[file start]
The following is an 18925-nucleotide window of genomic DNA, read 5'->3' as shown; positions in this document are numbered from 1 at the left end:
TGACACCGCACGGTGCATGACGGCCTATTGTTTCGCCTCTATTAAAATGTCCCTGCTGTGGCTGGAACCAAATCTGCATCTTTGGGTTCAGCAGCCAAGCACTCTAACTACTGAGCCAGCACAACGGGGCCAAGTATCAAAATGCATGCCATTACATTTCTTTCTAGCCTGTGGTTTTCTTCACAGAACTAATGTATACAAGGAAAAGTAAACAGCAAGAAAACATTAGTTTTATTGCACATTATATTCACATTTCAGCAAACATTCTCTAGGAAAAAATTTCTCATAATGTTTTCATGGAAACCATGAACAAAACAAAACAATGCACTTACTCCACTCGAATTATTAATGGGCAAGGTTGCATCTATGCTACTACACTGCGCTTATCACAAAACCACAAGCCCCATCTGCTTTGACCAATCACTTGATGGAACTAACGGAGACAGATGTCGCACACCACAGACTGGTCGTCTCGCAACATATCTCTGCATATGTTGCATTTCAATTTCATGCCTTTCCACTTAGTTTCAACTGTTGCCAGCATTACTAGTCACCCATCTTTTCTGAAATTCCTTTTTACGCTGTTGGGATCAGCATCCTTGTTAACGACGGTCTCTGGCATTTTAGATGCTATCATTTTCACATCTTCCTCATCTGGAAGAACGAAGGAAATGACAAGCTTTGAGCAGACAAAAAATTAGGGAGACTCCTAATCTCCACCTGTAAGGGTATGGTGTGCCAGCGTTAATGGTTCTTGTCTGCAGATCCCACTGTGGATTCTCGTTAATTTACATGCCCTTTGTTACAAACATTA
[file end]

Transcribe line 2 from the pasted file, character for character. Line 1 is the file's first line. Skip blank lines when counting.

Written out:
TGACACCGCACGGTGCATGACGGCCTATTGTTTCGCCTCTATTAAAATGTCCCTGCTGTGGCTGGAACCAAATCTGCATCTTTGGGTTCAGCAGCCAAGCACTCTAACTACTGAGCCAGCACAACGGGGCCAAGTATCAAAATGCATGCCATTACATTTCTTTCTAGCCTGTGGTTTTCTTCACAGAACTAATGTATACAAGGAAAAGTAAACAGCAAGAAAACATTAGTTTTATTGCACATTATATTCACATTTCAGCAAACATTCTCTAGGAAAAAATTTCTCATAATGTTTTCATGGAAACCATGAACAAAACAAAACAATGCACTTACTCCACTCGAATTATTAATGGGCAAGGTTGCATCTATGCTACTACACTGCGCTTATCACAAAACCACAAGCCCCATCTGCTTTGACCAATCACTTGATGGAACTAACGGAGACAGATGTCGCACACCACAGACTGGTCGTCTCGCAACATATCTCTGCATATGTTGCATTTCAATTTCATGCCTTTCCACTTAGTTTCAACTGTTGCCAGCATTACTAGTCACCCATCTTTTCTGAAATTCCTTTTTACGCTGTTGGGATCAGCATCCTTGTTAACGACGGTCTCTGGCATTTTAGATGCTATCATTTTCACATCTTCCTCATCTGGAAGAACGAAGGAAATGACAAGCTTTGAGCAGACAAAAAATTAGGGAGACTCCTAATCTCCACCTGTAAGGGTATGGTGTGCCAGCGTTAATGGTTCTTGTCTGCAGATCCCACTGTGGATTCTCGTTAATTTACATGCCCTTTGTTACAAACATTA